– The slot in the calendar isn’t the same for all of them. Does anybody think that Paris and Shanghai would choose their current slots if they had a choice?
– Last but not least, Monte Carlo isn’t even mandatory!
To me, the sanctitiy of the M1000s has to be protected in three very basic ways: 1) All M1000s need to be the only tournament going on in that particular week (something that already happens), 2) There needs to be a standard minimum set for prize money (but not a maximum – let them raise the prize money as they wish), and 3) Keep the current mandatory status for eight of the nine, but rotate which one isn’t mandatory every year. Everything else is fair game.
How can it possibly be a bad thing for the ATP if a tournament has set attendance goals that would surpass two Grand Slams (none of which are within their jurisdiction)? I also find it hard to chastise an event that, in its owner’s words, is “trying to be the best Masters 1000.” Does anybody else have that aim, or are they all happy with the status quo?
Kamakshi rightfully points out that it should be the ATP who sets the standards, in order to avoid rogue initiatives like this Indian Wells issue. I doubt the ATP will do anything about it, though: it has been little more than an inefficient mediator in all of this.
Here’s another thought about the ATP and its weird relationship with the M1000s: in my mind, they heavily under-promote these nine select tournaments, and instead insist on selling a bloated tour comprised of endless events that only the hard-core fans can (barely) keep track of. There’s a clear stratification process going on in the ATP, but you wouldn’t notice it by looking at their advertisement efforts (it seems like the only event the ATP is interested in promoting is the World Tour Finals, a tournament that has a different format than the rest of the tour. Go figure).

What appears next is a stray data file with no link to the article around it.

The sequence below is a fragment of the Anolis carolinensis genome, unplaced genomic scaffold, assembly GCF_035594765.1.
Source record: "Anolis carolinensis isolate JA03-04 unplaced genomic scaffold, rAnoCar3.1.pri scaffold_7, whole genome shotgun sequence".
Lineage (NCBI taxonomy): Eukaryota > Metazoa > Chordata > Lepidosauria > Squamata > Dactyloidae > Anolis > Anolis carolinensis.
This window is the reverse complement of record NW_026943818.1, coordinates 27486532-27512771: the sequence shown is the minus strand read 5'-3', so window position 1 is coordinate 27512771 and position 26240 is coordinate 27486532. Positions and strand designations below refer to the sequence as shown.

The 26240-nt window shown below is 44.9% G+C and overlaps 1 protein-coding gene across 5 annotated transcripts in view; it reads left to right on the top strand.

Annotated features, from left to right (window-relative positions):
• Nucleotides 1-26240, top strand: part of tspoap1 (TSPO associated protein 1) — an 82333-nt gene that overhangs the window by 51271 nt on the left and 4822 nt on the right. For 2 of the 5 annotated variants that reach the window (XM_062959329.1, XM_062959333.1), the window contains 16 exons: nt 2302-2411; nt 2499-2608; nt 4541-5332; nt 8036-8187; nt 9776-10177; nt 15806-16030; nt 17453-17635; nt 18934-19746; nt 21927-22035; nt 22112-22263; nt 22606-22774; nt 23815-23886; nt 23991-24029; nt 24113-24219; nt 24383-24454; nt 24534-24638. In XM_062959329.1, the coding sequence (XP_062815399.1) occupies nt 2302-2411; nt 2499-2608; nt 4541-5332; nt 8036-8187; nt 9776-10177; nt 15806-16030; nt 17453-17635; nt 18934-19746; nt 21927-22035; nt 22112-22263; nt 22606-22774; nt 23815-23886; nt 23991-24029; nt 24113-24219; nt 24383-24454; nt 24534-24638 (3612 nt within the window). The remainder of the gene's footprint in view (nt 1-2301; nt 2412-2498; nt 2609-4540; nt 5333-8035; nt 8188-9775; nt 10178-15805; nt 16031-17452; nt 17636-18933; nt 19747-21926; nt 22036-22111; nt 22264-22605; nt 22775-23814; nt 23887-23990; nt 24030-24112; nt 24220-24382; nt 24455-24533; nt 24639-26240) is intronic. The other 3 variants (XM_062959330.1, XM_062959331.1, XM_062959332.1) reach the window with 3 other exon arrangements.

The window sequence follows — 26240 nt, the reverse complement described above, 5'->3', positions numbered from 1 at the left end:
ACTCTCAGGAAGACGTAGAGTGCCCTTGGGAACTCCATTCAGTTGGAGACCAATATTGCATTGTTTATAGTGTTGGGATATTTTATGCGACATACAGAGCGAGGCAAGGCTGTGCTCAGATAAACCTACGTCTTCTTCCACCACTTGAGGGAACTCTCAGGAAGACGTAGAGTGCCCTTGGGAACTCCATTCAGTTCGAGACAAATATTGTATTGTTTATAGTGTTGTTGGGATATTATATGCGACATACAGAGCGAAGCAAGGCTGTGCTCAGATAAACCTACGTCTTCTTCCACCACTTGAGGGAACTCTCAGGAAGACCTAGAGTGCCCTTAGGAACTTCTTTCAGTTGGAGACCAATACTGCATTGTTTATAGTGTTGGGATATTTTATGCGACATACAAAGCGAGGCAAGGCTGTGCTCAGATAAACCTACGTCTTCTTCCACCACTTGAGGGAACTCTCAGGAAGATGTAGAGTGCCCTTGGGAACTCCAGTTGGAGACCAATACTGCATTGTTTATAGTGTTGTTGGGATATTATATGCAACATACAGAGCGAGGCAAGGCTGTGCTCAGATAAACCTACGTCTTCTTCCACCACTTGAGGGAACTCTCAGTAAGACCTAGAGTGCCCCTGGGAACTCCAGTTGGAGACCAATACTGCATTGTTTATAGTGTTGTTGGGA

I don’t think there’s a clear strategy for the growth and goals of the M1000s. In my mind, this unique set of tournaments should be what the ATP uses to gain leverage against the Slams. They should try to get as many M1000s to be as big as the four majors (particularly those that are combined), even if they won’t adopt the best-of-five format. So if an ambitious tournament like Indian Wells is ready to lead the way, by all means, it’s a welcome development.
Tweet That Got Favorited For Very Obvious Reasons
Radwanska does a lot of watching and walking in a 2 & 4 loss to Kvitova. 37 winners for Petra, 6 for Aga. #wta
— Steve Tignor (@SteveTignor) February 21, 2013
Steve absolutely nailed it with this succinct verdict on how powerless the fourth-best player in the world looked against Petra Kvitova during their quarterfinal match in Dubai last week. I’m a firm believer that Radwanska can do more to trouble the big hitters: her second serve placement can get a whole lot better, and she could use her unique ball striking skills (changing direction and spins) in a more proactive way than she’s used to. Whether Radwanska makes these adjustments will determine how much “watching and walking” she does in the future when she plays a big hitter, and if she’ll ever really threaten to win a Slam.
Music Used to Write this Column
Two albums: Kendrick Lamar’s excellent good kid, m.a.a.d city, and Kanye West’s My Beautiful Dark Twisted Fantasy. Here’s Kendrick Lamar being awesome on Saturday Night Live a few months ago: